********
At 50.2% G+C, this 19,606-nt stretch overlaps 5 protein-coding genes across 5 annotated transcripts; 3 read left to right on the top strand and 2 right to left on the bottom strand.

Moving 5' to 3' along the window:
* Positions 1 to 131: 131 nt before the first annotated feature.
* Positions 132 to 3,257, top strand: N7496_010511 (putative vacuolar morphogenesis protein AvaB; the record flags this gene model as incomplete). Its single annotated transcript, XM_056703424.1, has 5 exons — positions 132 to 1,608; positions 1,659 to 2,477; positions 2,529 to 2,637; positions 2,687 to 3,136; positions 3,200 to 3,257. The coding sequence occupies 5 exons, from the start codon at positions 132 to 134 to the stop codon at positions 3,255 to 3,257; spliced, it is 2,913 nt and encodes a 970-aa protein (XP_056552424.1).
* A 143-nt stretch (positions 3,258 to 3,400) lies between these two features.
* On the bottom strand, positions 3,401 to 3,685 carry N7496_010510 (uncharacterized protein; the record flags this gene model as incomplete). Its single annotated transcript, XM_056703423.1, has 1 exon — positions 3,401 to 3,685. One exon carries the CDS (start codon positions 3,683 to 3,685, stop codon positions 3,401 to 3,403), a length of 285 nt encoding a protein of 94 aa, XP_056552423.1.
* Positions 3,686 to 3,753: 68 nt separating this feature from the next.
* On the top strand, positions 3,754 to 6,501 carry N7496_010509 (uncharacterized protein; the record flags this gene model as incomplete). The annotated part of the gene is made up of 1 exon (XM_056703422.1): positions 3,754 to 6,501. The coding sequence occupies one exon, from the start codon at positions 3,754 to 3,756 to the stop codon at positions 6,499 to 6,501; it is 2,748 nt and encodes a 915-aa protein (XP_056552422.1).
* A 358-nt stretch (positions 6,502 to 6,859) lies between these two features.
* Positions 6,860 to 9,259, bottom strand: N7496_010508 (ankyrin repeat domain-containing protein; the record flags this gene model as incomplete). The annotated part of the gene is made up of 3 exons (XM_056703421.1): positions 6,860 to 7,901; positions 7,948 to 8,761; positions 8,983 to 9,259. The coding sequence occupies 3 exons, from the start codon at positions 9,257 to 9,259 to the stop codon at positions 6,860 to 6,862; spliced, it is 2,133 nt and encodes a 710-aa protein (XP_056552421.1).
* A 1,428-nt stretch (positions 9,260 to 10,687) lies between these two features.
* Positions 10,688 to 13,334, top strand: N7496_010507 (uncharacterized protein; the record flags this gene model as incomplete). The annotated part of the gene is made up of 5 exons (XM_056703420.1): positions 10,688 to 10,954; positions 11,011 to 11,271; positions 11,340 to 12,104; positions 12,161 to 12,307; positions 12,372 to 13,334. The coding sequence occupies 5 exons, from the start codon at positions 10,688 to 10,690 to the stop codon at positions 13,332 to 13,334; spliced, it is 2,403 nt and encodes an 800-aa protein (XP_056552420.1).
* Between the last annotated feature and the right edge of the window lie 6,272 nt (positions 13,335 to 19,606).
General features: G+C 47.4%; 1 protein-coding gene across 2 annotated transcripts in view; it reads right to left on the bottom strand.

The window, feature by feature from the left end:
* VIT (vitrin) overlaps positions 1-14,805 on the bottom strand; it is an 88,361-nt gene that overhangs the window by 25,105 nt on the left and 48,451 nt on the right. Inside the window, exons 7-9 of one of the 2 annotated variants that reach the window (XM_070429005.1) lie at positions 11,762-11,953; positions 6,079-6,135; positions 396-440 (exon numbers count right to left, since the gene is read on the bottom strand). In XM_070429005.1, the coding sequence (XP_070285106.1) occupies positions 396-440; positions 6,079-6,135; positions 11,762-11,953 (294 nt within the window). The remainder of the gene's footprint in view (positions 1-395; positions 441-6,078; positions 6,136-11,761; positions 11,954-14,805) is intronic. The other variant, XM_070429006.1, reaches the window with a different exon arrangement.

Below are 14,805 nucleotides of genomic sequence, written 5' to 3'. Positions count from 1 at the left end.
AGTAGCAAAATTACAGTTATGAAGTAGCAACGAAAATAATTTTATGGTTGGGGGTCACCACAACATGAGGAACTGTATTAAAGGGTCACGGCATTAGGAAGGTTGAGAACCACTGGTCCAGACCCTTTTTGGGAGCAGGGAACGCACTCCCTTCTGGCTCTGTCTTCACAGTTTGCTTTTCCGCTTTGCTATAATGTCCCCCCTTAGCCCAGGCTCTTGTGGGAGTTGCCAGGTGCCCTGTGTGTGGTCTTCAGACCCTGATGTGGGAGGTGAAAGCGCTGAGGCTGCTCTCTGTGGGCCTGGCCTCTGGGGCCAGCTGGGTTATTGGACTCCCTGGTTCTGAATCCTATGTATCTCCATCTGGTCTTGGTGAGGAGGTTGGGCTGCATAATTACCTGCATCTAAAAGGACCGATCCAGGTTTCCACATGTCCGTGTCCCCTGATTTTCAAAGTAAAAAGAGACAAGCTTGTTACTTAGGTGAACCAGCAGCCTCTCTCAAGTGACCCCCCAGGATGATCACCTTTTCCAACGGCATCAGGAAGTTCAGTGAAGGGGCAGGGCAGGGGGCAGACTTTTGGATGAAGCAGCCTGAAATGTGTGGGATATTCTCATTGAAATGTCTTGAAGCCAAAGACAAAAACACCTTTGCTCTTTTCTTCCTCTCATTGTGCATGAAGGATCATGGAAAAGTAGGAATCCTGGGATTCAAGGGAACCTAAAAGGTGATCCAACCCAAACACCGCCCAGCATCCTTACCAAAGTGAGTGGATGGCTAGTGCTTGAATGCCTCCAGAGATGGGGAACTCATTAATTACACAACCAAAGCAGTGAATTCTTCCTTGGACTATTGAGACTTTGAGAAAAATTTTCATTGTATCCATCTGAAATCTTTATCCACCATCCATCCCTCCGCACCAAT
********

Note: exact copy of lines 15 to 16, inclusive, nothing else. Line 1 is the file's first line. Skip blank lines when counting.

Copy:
The window, feature by feature from the left end:
* VIT (vitrin) overlaps positions 1-14,805 on the bottom strand; it is an 88,361-nt gene that overhangs the window by 25,105 nt on the left and 48,451 nt on the right. Inside the window, exons 7-9 of one of the 2 annotated variants that reach the window (XM_070429005.1) lie at positions 11,762-11,953; positions 6,079-6,135; positions 396-440 (exon numbers count right to left, since the gene is read on the bottom strand). In XM_070429005.1, the coding sequence (XP_070285106.1) occupies positions 396-440; positions 6,079-6,135; positions 11,762-11,953 (294 nt within the window). The remainder of the gene's footprint in view (positions 1-395; positions 441-6,078; positions 6,136-11,761; positions 11,954-14,805) is intronic. The other variant, XM_070429006.1, reaches the window with a different exon arrangement.